Songs of life

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By Singer-songwriter Anupam Roy’s world turned around after he found his true calling in music; Pic by Bhubaneswarananda Halder
  • Published 1.04.12
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All through school, I thought that I’d follow in my father’s footsteps and become a doctor. That changed in 1998, when, in Class XI, I took tuition classes in math and physics from a teacher named Mr Burman. Besides coaching me in the subjects, he influenced me so much that I changed tracks and decided to become an engineer instead. This marked the first major turning point in my life. I slogged for a couple of years, cracked the engineering entrance exams and got a chance to study electronics engineering in Jadavpur University.

The second bend in the road came when I joined American company Texas Instruments in 2004, and shifted from Calcutta to Bangalore. The move brought with it the experience of living away from home and I started to grow as a person. I spent a lot of time introspecting and began to understand what I wanted from life. I realised that I didn’t want the job, I wanted to do something else. I’d been writing Bengali songs from the time I was in school — and so I went on a song-writing spree where loneliness and homecoming were recurrent themes.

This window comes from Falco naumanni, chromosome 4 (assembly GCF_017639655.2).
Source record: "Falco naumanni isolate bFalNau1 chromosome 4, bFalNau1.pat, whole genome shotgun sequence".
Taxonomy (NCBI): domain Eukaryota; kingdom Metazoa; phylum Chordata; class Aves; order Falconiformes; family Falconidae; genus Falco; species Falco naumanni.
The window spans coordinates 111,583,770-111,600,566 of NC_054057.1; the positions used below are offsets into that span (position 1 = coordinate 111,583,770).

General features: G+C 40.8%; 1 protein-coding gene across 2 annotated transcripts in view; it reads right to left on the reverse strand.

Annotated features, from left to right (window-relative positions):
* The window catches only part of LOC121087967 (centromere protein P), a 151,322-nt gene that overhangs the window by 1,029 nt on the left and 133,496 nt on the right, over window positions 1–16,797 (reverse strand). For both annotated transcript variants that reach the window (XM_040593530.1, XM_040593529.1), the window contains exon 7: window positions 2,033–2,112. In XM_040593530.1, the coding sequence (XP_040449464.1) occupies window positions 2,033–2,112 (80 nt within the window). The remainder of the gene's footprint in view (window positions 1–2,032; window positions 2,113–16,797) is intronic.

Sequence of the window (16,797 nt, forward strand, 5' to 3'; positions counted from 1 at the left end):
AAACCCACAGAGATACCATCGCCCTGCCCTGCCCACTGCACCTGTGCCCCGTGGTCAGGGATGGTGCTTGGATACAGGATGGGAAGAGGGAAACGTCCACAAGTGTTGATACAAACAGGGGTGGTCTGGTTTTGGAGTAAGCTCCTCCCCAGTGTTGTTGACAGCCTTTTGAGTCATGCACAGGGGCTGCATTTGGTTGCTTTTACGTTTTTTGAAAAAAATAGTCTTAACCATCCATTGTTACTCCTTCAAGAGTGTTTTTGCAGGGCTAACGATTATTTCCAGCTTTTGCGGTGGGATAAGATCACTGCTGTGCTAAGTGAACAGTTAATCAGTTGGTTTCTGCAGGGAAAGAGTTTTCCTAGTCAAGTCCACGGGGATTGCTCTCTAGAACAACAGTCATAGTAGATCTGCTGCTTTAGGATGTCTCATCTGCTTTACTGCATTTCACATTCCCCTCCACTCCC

I also met a number of people with whom I discussed my songs, writing and singing skills. Samit Roy, a visual artist and poet, was one of them. He introduced me to parallel Bengali literature and the Bengali magazine, Kaurab, which familiarised me with modern Bengali poetry. I also met Ranjan Ghoshal, a former member of the famous Bangla band, Mohiner Ghoraguli. This was another turning point because he told me how to improve my skills. It was in his house that I met director Srijit Mukherji, who was then involved in Bengali theatre. We became friends — he liked my music, and I would watch his plays. I even sat behind the counter and sold tickets for his plays.

What proved to be another important turning point was when Srijit selected two songs I had written for his film, Autograph. I even sang one of these songs — Amake Amar Moto Thaakte Dao. The people of Bengal liked these songs and that brought me back to Calcutta. I am now doing exactly what I wanted to do in life.

(As told to Shreya Shukla)